The people of Ireland have always had a passion for their land and traditions. Our Irish records help you meet these people — your ancestors — and learn more about the places and eras that shaped them.
Search these church registers for details of baptisms, marriages and burials of Irish Catholics across three centuries. In 1831, 80% of Irish people declared themselves Catholic, which just shows how likely you are to find relatives here.
With more than a million records covering 22 of the possible 32 counties of Ireland, this important collection is a must-search for anyone with Irish roots.
You can now add your Irish ancestors to your trees with the 1901 and 1911 Irish Census Records from the National Archives of Ireland. They are the latest additions to our Web Search project and the only surviving full censuses of Ireland open to the public.
The transcriptions record facts like name, age, religion, occupation, marital status and place of birth. You’ll also find out whether your ancestor spoke Irish.
Birth, marriage and death records are the basic building blocks of anybody’s family tree. Construct your Irish lines quickly and easily with our Birth, Marriage, and Death Indexes, 1825-1978.
These 22 million records cover the period of the destroyed Irish censuses, so they can help you fill in frustrating gaps in your discoveries. Indexes from Northern Ireland are included up to 1922.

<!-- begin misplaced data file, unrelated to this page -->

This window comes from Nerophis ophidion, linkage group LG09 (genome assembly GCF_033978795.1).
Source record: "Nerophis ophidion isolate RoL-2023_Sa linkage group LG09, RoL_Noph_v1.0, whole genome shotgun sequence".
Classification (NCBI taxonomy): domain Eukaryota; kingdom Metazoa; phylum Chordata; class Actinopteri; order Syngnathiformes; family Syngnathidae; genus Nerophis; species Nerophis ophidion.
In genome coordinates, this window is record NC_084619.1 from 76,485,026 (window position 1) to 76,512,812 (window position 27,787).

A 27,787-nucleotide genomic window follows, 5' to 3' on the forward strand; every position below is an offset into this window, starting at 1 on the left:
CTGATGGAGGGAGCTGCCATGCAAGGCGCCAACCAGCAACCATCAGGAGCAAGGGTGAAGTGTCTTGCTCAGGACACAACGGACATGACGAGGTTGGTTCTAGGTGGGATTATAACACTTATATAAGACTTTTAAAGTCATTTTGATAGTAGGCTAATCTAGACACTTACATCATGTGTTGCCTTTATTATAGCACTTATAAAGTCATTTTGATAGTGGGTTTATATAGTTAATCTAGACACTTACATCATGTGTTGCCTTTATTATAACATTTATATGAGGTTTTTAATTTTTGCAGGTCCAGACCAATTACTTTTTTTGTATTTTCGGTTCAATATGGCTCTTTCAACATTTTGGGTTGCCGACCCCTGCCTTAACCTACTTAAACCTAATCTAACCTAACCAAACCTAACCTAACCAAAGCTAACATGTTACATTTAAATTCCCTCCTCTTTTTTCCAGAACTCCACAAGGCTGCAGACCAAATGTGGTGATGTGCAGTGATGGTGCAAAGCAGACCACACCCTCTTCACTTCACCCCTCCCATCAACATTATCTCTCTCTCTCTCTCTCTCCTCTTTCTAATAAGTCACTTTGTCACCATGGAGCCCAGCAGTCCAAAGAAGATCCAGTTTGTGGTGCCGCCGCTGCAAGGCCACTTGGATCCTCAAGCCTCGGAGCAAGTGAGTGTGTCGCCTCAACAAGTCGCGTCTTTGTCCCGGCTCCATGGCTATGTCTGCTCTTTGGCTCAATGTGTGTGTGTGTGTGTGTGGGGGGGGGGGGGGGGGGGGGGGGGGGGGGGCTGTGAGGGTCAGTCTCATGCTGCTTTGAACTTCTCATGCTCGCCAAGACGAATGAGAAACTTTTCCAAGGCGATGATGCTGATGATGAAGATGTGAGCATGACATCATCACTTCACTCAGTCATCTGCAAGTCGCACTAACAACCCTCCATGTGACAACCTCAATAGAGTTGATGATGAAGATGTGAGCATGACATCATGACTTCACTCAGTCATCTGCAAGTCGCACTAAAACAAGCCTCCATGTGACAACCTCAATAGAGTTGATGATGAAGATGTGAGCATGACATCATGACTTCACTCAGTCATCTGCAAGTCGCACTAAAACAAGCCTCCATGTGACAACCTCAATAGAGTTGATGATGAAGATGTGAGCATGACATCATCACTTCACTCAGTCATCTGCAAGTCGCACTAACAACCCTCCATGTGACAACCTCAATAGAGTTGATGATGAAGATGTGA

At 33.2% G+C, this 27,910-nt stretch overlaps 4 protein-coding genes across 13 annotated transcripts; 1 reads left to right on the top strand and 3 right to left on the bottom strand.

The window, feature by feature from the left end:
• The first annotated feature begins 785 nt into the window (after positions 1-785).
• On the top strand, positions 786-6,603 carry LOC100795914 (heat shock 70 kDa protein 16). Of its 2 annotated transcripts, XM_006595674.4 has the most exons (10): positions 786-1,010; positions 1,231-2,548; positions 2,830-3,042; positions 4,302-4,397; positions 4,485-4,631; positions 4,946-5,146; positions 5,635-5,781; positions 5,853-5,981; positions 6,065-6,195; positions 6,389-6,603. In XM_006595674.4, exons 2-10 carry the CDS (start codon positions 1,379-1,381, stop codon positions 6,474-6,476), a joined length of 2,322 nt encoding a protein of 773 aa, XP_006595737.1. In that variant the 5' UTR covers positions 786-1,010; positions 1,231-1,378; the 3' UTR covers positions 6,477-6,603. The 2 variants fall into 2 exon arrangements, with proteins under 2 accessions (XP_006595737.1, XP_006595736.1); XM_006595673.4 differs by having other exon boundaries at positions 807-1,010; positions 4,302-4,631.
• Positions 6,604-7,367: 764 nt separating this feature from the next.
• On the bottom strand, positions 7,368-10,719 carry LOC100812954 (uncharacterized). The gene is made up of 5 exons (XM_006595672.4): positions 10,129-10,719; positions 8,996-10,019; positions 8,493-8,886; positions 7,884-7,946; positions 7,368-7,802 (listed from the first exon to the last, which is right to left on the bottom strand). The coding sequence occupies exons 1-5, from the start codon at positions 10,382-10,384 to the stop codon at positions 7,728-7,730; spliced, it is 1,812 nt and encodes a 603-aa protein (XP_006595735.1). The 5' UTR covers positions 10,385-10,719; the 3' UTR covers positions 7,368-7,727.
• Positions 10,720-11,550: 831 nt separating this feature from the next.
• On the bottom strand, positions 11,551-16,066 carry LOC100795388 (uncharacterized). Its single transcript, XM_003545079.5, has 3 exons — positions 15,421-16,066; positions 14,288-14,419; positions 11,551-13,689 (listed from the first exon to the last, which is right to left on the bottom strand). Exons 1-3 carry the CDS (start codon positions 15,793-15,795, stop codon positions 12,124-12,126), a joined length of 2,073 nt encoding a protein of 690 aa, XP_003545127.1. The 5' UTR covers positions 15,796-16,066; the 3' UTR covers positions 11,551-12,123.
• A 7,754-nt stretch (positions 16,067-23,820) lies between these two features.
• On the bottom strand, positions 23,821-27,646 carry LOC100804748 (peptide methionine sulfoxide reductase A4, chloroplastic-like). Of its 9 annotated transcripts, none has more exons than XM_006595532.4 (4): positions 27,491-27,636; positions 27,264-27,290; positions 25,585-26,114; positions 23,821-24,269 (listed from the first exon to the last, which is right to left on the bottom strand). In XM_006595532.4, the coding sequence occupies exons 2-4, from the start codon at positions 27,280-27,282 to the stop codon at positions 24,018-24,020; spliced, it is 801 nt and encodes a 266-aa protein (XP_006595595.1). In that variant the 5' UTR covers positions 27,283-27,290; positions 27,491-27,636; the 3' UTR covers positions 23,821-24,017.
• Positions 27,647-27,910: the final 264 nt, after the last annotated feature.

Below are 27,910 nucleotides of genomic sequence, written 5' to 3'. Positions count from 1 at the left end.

Although the official Church of Ireland was Anglican in the 18th and 19th centuries, most people refused to conform. This means Catholic records are your best bet for tracing early births, marriages and deaths.
Split into baptism, marriage and burial records, these comprehensive registers reveal names, dates, places and often other family members. And because they date back before the Great Famine, you’ll find many ancestors who later fled the country for new homes abroad.
Griffith’s Valuation is the most useful of the ‘census substitutes’ that fill the gap in 19th-century Irish research. It was created to work out how much tax the country’s inhabitants should be paying.
Sir Richard Griffith’s assessors worked out the value of all of Ireland’s privately owned property. The resulting records cover the vast majority of households, and while they don’t list every family member, they do let you pinpoint where your relatives were living.